I Didn’t Want To Read Girl, Wash Your Face, But Here’s Why I Couldn’t Resist
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Chances are, by now, you've probably heard of the book, Girl, Wash Your Face by self-help guru, media mogul, and mom of four Rachel Hollis. The book has been shared heavily by women and female entrepreneurs especially in the sphere of direct marketing, sales, and all kinds of online as well as physical businesses. Honestly, I feel like everywhere I have turned online there have been women praising the book, sharing the book, and raving about the book.
And for a long time, despite the fact that I am a self-professed lover of all books, I resisted the book.
I don't really know why I was so adamant about not reading Girl, Wash Your Face; part of me was stubborn, thinking that I didn't need any help, thank you very much and I certainly didn't need to fund someone else's dreams coming true in order to discover my own. Part of me just didn't want to give into the hype and follow the crowd. And part of me just didn't want to hear any more “advice” about how all I needed to do to change my life was get up earlier, be more positive, eat healthier, and just be better.
You know, because women aren't hearing enough about how they are failing in a million ways, right?
Eventually, however, I gave into the hype. I was curious if this book, this one out of thousands of self-help books directed towards women like myself, frustrated in their roles as mothers, wives, and business owners, feeling like life is just passing us by and out of our control, would be the one to stand out from the rest. I rented Girl, Wash Your Face via my favorite free app, Hoopla, which lets you rent ebooks and audio books directly from your library totally for free (genius, I tell you, genius) and slowly worked my way through it during soccer practices, school pick-ups and drop-offs, and laundry.
I admit that I completely listened to it skeptically.
I didn't want to like the book. I wanted to eye-roll at her suggestions that all I needed to do to change my life was, well, change my life. I wanted to protest that ‘She has it easier than me!' and ‘Well, it's easy to take over the world when someone else is cleaning your toilets!' But I have to admit, in spite of myself, I found that the book did have one major breakthrough takeaway for me.
The book, perhaps, unsurprisingly, did contain a lot of the familiar platitudes and advice for women that I was expecting. There was definitely talk about getting up early (trust me, I've tried it, but kids have the darnedest ways of getting sick in the middle of the night right when I'm planning on sleeping) and there was definitely encouragement to find that elusive “help” I'm always hearing so much about. (Which in this case, seems to be pretty darn near full-time housekeeping and childcare and as far as I can tell, is most helpful if you also happen to make a significant amount of money or at least more than a public school teacher's salary, but maybe I read that part wrong.)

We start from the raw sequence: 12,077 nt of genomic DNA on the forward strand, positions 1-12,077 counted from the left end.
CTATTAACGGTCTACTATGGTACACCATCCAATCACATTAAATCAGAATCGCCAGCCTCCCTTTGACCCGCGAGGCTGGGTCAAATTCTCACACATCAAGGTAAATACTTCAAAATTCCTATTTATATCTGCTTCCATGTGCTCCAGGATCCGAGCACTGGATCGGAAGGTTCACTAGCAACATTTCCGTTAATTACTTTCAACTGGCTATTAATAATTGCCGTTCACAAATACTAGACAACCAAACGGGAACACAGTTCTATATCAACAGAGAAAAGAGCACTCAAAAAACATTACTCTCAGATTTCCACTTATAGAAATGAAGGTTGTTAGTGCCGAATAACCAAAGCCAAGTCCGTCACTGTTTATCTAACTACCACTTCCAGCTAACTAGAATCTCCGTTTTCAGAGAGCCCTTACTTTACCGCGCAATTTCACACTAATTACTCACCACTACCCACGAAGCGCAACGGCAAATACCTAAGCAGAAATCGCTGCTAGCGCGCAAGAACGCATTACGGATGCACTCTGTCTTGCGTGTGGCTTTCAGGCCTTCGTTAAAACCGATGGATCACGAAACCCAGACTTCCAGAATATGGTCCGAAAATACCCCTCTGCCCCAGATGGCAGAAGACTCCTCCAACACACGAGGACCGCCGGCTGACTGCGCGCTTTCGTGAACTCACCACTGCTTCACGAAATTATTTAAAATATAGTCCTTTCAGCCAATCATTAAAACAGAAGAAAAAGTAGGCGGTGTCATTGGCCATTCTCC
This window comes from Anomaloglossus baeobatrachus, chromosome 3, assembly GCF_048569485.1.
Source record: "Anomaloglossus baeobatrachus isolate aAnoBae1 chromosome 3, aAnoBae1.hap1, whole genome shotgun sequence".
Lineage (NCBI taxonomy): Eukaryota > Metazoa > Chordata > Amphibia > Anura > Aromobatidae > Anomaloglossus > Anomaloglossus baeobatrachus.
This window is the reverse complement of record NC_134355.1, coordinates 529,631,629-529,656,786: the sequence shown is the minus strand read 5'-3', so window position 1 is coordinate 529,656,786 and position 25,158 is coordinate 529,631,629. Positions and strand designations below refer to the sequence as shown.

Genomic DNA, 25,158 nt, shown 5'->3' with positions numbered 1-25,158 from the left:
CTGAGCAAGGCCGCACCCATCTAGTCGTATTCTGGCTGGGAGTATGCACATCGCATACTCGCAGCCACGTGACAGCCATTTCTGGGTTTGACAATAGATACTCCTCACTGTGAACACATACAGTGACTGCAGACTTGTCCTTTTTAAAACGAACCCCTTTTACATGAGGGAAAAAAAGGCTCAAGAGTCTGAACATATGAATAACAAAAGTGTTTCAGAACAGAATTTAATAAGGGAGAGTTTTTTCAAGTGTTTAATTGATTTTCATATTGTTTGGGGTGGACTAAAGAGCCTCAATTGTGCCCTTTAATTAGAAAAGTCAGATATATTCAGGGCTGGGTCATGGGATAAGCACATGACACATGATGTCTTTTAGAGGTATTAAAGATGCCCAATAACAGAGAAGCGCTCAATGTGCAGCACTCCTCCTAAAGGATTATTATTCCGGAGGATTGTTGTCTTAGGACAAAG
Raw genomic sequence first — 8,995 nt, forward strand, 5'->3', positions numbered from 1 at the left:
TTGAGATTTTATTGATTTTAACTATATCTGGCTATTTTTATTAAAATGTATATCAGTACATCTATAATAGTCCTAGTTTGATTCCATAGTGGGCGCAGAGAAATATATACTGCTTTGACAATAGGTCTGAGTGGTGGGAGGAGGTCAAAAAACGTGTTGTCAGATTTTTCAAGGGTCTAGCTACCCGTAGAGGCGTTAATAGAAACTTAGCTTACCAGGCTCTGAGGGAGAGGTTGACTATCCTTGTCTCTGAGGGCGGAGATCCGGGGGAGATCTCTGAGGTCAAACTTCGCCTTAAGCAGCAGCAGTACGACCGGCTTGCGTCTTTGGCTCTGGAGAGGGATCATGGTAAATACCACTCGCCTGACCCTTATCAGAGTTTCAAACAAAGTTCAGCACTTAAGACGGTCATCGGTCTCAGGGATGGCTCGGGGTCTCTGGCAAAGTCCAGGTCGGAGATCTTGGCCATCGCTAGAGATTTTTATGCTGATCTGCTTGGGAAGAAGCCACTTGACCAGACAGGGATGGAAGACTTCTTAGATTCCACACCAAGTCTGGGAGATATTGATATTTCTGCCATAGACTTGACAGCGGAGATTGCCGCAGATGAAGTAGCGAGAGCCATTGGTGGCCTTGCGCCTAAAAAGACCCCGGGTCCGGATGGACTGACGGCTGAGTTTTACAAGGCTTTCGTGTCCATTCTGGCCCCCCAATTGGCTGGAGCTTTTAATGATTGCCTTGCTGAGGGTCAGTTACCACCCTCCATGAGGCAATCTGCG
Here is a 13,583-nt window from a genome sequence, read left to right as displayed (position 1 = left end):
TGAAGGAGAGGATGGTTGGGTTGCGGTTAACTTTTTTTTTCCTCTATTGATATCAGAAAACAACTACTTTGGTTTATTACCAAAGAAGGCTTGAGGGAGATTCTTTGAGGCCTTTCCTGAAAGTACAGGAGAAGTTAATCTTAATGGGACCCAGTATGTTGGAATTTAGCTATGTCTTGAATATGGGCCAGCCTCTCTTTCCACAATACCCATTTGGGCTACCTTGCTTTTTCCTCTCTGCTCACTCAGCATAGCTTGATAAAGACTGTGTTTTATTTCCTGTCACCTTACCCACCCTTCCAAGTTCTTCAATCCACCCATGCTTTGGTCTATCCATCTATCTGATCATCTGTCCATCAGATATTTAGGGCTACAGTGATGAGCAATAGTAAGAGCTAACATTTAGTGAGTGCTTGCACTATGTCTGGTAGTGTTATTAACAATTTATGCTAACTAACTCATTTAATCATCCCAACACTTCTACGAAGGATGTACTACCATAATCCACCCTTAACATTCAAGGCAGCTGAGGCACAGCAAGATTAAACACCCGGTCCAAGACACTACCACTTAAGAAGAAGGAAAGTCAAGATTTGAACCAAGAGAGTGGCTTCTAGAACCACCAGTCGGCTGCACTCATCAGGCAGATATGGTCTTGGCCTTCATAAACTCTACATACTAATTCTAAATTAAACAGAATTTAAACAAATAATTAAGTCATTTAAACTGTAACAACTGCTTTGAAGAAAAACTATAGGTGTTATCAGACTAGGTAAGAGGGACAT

There were lots of things on eating healthier and being more positive and having more gratitude, all things I agree with wholeheartedly and all things that, in theory, I practice, but yet I still end up reaching for a cinnamon roll and cussing at the slow driver in front of me when I'm late (again) to get my kids to school.
So maybe the book had some cliche parts about doing better and being better, but there was one aspect of the book that really did strike me. In one chapter, Hollis discussed how, after a late night out with a bunch of girlfriends, full of good food and drinks, she came home and worked out. Her friend, upon hearing that instead of coming home and crashing, exhausted and stuffed, like most people do after a night out, Hollis had jumped on a treadmill instead, was understandably, shocked.
When she asked why on earth Hollis would do something like that, her answer was simple:
She had made a promise to herself.
And there it was — something so simple, yet so profound. She had made a promise to herself. And because she valued herself, she didn't break that promise to herself.
Hollis went onto point out the myriad of ways that we make promises to others that we wouldn't dare break, because we care about the people we are promising things to, or value our relationship with them, or love them too much to let them down, but when it comes to ourselves? Oh, how quick we are to break those promises.
Because we don't matter. Because we don't love ourselves enough. Because we don't see our own selves, as mothers, women, and wives, as worthy enough.
That's some hard-hitting stuff, right? And while I can't say that my entire life has been revolutionized by the book, I do have to say that one tiny revelation has stuck with me. It was like, well, it was like a slap in the face that I kind of needed. Because it's so true and because I have broken promises to myself countless times, when I would never break a promise to someone else.
But I should matter enough to myself to keep my promises.
What promises to yourself have you been breaking lately?